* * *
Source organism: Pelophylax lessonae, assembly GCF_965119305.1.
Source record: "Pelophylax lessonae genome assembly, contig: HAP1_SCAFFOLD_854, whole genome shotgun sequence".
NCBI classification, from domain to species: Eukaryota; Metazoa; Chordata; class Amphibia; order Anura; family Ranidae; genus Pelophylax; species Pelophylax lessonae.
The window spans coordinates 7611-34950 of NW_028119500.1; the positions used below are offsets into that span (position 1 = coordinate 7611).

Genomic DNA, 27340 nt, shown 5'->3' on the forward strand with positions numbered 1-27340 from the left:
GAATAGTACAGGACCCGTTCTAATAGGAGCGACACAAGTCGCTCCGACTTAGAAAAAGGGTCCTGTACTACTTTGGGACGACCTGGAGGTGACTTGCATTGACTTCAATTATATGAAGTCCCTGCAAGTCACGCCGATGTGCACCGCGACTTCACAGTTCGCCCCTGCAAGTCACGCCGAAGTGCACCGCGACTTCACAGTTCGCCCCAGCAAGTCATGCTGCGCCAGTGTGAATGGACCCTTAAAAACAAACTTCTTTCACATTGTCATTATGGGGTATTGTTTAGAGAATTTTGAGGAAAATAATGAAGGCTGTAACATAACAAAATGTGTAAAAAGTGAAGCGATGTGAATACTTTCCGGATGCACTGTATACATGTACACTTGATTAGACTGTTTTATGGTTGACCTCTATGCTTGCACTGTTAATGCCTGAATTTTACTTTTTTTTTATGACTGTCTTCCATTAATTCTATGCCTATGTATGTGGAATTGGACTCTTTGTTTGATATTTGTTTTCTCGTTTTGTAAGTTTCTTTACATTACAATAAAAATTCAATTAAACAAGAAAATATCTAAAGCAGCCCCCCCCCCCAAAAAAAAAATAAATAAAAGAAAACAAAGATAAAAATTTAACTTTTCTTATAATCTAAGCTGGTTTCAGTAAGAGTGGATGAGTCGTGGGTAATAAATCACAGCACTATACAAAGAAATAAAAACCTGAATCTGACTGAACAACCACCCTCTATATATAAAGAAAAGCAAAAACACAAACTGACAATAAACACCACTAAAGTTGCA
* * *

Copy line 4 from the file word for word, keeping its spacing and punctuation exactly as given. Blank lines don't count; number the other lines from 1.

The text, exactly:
The window spans coordinates 7611-34950 of NW_028119500.1; the positions used below are offsets into that span (position 1 = coordinate 7611).